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Faith In Action: Thinking of Survival, Session 4: Thinking of God

In "Riddle and Mystery," a Tapestry of Faith program

Materials for Activity

  • Newsprint and markers
  • Paper and pencils
  • Watch, clock or other timer

Preparation for Activity

  • If your group will do "In Our Rooms," consider finding out about local donation centers in advance so you can tell youth where they can take unnecessary possessions for distribution to people in need. You can then use some of your Faith in Action time to set up a specific plan for following through and making donations as a group. You might also consider asking a representative of a center to speak with your group for a few minutes about the center's work.

Description of Activity

If your group has chosen an ongoing Faith in Action project, continue work on it.

Or, consider these short-term Faith in Action activities:

Basic Human Needs: Ask your group to brainstorm the essentials of human life. What is it that people absolutely must have in order to survive? Let the group call out possible answers while you record them on newsprint. Then review the list and ask whether every item is truly an essential. If the group agrees that something does not belong, cross it off. Do that in a way that is comfortable for whoever first suggested the idea. ("It might sound essential at first, but when we compare it to some of these other ideas we might find it less important than we thought.")

Explain that psychologist Abraham Maslow described a "hierarchy of needs." It is a list of human needs in order of decreasing importance. At the basic level are the biological needs, which include such things as oxygen, water, food, and warmth. (The other four levels, in order of most to least important, are safety needs; social needs for love and a sense of belonging; esteem needs, like self-respect and respect from others; and self-actualization needs, or a chance to do what a person was "born to do" or what a person needs to do to lead a meaningful life.) To help participants understand this concept, you might list the categories on newsprint, and ask the group where each of the following fits in the hierarchy: eating (biological), smoke alarm (safety), friends (social), and dancing lessons (self-actualization).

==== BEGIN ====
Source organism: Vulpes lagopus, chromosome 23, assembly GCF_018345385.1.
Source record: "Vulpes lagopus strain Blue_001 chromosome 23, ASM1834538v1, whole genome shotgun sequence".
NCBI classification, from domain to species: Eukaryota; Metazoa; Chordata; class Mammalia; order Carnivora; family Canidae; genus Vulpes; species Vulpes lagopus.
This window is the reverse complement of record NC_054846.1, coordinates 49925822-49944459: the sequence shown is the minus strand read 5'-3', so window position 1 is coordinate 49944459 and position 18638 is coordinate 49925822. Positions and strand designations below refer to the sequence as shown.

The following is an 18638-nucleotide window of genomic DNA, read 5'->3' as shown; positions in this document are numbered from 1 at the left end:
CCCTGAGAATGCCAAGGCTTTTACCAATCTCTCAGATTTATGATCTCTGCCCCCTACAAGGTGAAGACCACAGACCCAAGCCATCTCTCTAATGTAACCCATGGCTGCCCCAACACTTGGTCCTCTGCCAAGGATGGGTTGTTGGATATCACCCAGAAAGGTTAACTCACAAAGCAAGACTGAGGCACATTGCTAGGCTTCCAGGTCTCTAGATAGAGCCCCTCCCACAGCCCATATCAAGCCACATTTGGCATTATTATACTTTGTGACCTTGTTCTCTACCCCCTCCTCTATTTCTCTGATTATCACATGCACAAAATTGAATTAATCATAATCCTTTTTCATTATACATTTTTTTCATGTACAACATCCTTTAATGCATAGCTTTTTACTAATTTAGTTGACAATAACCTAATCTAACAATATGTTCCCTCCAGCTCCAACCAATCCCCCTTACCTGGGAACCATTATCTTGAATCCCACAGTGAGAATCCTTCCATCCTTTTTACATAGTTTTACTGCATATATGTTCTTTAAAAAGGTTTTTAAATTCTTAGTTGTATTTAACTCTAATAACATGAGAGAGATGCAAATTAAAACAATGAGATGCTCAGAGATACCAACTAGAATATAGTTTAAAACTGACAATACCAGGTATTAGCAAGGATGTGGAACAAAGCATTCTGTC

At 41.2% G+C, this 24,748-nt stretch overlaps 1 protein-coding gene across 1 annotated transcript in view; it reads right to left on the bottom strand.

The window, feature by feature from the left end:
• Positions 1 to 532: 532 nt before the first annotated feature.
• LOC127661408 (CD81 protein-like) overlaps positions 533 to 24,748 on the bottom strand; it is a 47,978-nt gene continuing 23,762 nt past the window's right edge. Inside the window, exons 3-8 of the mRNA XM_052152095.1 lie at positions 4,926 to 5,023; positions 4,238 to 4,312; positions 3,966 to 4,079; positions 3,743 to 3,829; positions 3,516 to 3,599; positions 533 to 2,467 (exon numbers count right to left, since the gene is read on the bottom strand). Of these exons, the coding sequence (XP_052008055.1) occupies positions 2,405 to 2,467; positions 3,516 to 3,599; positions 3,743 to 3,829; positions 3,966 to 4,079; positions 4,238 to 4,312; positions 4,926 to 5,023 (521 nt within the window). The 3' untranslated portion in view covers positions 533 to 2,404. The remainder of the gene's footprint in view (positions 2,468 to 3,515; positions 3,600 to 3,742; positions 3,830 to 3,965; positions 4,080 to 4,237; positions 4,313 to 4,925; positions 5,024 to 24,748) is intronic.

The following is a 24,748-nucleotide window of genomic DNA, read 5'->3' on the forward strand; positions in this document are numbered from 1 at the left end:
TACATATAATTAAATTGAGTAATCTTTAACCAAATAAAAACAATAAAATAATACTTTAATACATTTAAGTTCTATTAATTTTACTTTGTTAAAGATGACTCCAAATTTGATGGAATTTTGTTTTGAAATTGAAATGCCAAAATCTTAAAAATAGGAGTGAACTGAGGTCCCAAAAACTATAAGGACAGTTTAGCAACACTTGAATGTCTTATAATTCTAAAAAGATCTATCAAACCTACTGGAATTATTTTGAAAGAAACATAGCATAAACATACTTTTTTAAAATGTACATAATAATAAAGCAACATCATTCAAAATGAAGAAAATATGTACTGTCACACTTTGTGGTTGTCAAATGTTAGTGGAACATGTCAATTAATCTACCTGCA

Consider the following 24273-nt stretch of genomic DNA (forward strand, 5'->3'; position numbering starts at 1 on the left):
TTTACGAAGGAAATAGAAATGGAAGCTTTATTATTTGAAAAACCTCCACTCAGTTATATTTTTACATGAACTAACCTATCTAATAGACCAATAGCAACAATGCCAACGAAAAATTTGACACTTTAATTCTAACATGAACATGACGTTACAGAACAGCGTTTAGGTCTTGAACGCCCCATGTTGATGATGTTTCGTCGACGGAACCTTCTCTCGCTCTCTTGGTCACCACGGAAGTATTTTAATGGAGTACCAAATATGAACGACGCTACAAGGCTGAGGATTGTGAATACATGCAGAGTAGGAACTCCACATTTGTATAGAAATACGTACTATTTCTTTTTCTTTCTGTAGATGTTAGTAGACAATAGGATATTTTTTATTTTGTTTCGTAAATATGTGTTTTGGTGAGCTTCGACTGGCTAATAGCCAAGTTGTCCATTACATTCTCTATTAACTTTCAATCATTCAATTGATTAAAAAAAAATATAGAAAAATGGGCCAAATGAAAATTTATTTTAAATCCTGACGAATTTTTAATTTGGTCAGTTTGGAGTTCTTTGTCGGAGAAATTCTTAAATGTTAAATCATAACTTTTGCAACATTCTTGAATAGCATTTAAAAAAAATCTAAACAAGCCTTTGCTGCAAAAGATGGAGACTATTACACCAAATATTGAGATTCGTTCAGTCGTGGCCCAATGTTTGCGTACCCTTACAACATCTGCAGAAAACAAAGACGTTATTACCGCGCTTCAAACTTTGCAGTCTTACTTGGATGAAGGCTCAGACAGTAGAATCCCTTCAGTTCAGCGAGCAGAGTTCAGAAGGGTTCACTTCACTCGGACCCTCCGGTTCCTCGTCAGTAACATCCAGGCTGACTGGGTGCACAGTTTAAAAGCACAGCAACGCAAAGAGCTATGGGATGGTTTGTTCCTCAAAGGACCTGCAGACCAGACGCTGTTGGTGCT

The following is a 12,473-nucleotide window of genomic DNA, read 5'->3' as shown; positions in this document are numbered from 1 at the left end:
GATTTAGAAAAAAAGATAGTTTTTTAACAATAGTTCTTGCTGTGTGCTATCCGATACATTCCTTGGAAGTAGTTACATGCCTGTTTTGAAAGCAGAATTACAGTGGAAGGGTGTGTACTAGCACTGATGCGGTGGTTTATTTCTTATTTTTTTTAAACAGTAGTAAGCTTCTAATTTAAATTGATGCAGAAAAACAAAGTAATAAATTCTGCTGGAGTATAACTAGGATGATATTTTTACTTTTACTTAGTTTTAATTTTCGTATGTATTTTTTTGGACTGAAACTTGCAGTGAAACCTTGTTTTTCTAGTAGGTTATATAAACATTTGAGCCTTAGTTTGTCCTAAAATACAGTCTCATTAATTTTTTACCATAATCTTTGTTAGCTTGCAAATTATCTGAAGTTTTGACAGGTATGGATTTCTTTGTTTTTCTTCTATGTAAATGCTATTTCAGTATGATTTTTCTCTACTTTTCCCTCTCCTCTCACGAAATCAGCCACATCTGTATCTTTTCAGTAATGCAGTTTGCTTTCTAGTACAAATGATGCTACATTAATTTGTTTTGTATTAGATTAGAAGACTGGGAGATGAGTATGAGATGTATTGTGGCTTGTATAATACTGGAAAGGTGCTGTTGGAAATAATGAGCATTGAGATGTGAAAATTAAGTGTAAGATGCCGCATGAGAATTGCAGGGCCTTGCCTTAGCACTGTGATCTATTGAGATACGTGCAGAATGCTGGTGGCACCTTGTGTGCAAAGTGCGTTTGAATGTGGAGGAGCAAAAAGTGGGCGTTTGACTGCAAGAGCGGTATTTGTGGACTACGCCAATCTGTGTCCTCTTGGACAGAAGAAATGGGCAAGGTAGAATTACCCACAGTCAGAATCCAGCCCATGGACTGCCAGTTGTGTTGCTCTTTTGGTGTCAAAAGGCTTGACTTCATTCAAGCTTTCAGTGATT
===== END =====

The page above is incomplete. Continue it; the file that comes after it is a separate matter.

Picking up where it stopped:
How does the group's list of needs compare with Maslow's? Do participants wish to change their list?

Those In Need: Ask if participants know anybody who has trouble meeting their basic, survival needs. Where have participants seen such people? What about poor people they see begging on the street or sleeping in the park? What about around the world? Ask, how many people in the world do you believe have trouble meeting their basic needs? Mention that about half the people in the world have less than two dollars a day to survive on.

In Our Rooms: This activity leads to ask how many of their own possessions are essential, and to consider sharing some that are not. Give participants paper and pencil. Invite them to prepare for a thoughtful, meditative moment by sitting comfortably, closing their eyes if they wish, or staring out a window or at some special object in the meeting space — the chalice, perhaps. Lead them with words like these: "Go in your mind to the room where you sleep at home. Look around the room at all the things you own. Remember what is in your closet, if you have one, and what is in your drawers. Then roam around in your mind through your house or apartment and look at the things that belong to you — just to you, and not your whole family. Look through the windows at things you may have outside, and then go back in your mind to the room where you sleep. Imagine that you are on your bed, not in bed but on it, just lying down, fully dressed, thinking and relaxing. Suddenly you hear a parent shouting. 'A hurricane is coming!' your parent says. 'We have to evacuate right now! We can't take a lot of stuff! Grab whatever you absolutely must have to survive and grab it right now! Then come join the rest of us! We're out of here in five minutes!' What are you going to grab? What do you absolutely need to survive?"